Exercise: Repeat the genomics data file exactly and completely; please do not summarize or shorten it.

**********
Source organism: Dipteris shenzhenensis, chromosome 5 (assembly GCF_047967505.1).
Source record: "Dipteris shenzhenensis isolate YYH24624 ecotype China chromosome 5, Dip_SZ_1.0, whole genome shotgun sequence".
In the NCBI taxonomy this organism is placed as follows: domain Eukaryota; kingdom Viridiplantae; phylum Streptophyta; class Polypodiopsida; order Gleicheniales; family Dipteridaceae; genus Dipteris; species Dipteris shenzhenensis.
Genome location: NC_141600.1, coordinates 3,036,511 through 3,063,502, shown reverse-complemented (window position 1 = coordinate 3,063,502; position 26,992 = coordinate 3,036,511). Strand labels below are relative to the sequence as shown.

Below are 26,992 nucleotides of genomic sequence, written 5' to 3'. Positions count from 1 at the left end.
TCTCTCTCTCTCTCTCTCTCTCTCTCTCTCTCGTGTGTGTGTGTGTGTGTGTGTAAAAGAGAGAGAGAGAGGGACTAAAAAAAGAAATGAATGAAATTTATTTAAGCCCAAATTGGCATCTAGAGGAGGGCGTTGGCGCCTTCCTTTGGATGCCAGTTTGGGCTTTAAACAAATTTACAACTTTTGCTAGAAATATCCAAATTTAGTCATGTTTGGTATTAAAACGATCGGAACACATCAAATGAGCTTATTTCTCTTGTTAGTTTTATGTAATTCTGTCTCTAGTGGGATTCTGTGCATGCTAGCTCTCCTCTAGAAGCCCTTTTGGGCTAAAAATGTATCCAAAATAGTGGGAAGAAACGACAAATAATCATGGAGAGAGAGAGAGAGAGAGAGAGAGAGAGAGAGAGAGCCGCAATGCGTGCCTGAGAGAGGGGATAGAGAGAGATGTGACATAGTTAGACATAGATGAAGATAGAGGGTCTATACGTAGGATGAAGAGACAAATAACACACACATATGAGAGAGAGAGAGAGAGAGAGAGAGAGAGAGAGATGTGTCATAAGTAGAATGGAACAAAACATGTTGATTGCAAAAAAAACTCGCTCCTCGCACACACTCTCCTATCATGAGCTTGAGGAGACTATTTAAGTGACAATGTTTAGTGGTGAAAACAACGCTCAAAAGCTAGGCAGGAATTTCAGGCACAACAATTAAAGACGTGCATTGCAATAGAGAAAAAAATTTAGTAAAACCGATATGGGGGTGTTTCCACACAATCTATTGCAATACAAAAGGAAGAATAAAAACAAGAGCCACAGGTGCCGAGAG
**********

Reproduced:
Source organism: Dipteris shenzhenensis, chromosome 5 (assembly GCF_047967505.1).
Source record: "Dipteris shenzhenensis isolate YYH24624 ecotype China chromosome 5, Dip_SZ_1.0, whole genome shotgun sequence".
In the NCBI taxonomy this organism is placed as follows: domain Eukaryota; kingdom Viridiplantae; phylum Streptophyta; class Polypodiopsida; order Gleicheniales; family Dipteridaceae; genus Dipteris; species Dipteris shenzhenensis.
Genome location: NC_141600.1, coordinates 3,036,511 through 3,063,502, shown reverse-complemented (window position 1 = coordinate 3,063,502; position 26,992 = coordinate 3,036,511). Strand labels below are relative to the sequence as shown.

Below are 26,992 nucleotides of genomic sequence, written 5' to 3'. Positions count from 1 at the left end.
TCTCTCTCTCTCTCTCTCTCTCTCTCTCTCTCGTGTGTGTGTGTGTGTGTGTGTAAAAGAGAGAGAGAGAGGGACTAAAAAAAGAAATGAATGAAATTTATTTAAGCCCAAATTGGCATCTAGAGGAGGGCGTTGGCGCCTTCCTTTGGATGCCAGTTTGGGCTTTAAACAAATTTACAACTTTTGCTAGAAATATCCAAATTTAGTCATGTTTGGTATTAAAACGATCGGAACACATCAAATGAGCTTATTTCTCTTGTTAGTTTTATGTAATTCTGTCTCTAGTGGGATTCTGTGCATGCTAGCTCTCCTCTAGAAGCCCTTTTGGGCTAAAAATGTATCCAAAATAGTGGGAAGAAACGACAAATAATCATGGAGAGAGAGAGAGAGAGAGAGAGAGAGAGAGAGAGAGCCGCAATGCGTGCCTGAGAGAGGGGATAGAGAGAGATGTGACATAGTTAGACATAGATGAAGATAGAGGGTCTATACGTAGGATGAAGAGACAAATAACACACACATATGAGAGAGAGAGAGAGAGAGAGAGAGAGAGAGAGATGTGTCATAAGTAGAATGGAACAAAACATGTTGATTGCAAAAAAAACTCGCTCCTCGCACACACTCTCCTATCATGAGCTTGAGGAGACTATTTAAGTGACAATGTTTAGTGGTGAAAACAACGCTCAAAAGCTAGGCAGGAATTTCAGGCACAACAATTAAAGACGTGCATTGCAATAGAGAAAAAAATTTAGTAAAACCGATATGGGGGTGTTTCCACACAATCTATTGCAATACAAAAGGAAGAATAAAAACAAGAGCCACAGGTGCCGAGAG